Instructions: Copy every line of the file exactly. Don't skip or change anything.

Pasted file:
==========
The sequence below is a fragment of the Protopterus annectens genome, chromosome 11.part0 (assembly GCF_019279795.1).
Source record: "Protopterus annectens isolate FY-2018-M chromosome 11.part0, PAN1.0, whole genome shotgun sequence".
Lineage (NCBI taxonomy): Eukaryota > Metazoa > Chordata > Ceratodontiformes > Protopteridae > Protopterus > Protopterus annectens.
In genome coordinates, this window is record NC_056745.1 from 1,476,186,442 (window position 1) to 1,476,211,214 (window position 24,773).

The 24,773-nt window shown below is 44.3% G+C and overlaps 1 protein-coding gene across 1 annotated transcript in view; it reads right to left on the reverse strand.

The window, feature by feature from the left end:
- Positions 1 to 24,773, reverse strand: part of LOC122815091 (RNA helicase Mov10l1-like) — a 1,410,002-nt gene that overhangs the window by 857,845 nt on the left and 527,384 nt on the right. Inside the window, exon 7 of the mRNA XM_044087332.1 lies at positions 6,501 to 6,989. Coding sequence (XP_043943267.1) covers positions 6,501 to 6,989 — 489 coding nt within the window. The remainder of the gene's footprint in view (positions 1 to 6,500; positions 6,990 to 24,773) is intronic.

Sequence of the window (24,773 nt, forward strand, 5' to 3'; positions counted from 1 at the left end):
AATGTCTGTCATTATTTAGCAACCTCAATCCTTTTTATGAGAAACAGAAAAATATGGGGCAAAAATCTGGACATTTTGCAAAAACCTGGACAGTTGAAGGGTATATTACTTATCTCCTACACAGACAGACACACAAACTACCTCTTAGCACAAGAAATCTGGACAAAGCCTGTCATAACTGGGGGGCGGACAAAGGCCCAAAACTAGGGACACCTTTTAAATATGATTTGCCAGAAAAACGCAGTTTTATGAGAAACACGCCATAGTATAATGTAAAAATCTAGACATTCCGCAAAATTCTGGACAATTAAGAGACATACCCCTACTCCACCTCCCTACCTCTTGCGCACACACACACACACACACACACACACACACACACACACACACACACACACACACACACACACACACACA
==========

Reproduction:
The sequence below is a fragment of the Protopterus annectens genome, chromosome 11.part0 (assembly GCF_019279795.1).
Source record: "Protopterus annectens isolate FY-2018-M chromosome 11.part0, PAN1.0, whole genome shotgun sequence".
Lineage (NCBI taxonomy): Eukaryota > Metazoa > Chordata > Ceratodontiformes > Protopteridae > Protopterus > Protopterus annectens.
In genome coordinates, this window is record NC_056745.1 from 1,476,186,442 (window position 1) to 1,476,211,214 (window position 24,773).

The 24,773-nt window shown below is 44.3% G+C and overlaps 1 protein-coding gene across 1 annotated transcript in view; it reads right to left on the reverse strand.

The window, feature by feature from the left end:
- Positions 1 to 24,773, reverse strand: part of LOC122815091 (RNA helicase Mov10l1-like) — a 1,410,002-nt gene that overhangs the window by 857,845 nt on the left and 527,384 nt on the right. Inside the window, exon 7 of the mRNA XM_044087332.1 lies at positions 6,501 to 6,989. Coding sequence (XP_043943267.1) covers positions 6,501 to 6,989 — 489 coding nt within the window. The remainder of the gene's footprint in view (positions 1 to 6,500; positions 6,990 to 24,773) is intronic.

Sequence of the window (24,773 nt, forward strand, 5' to 3'; positions counted from 1 at the left end):
AATGTCTGTCATTATTTAGCAACCTCAATCCTTTTTATGAGAAACAGAAAAATATGGGGCAAAAATCTGGACATTTTGCAAAAACCTGGACAGTTGAAGGGTATATTACTTATCTCCTACACAGACAGACACACAAACTACCTCTTAGCACAAGAAATCTGGACAAAGCCTGTCATAACTGGGGGGCGGACAAAGGCCCAAAACTAGGGACACCTTTTAAATATGATTTGCCAGAAAAACGCAGTTTTATGAGAAACACGCCATAGTATAATGTAAAAATCTAGACATTCCGCAAAATTCTGGACAATTAAGAGACATACCCCTACTCCACCTCCCTACCTCTTGCGCACACACACACACACACACACACACACACACACACACACACACACACACACACACACACACACACACACA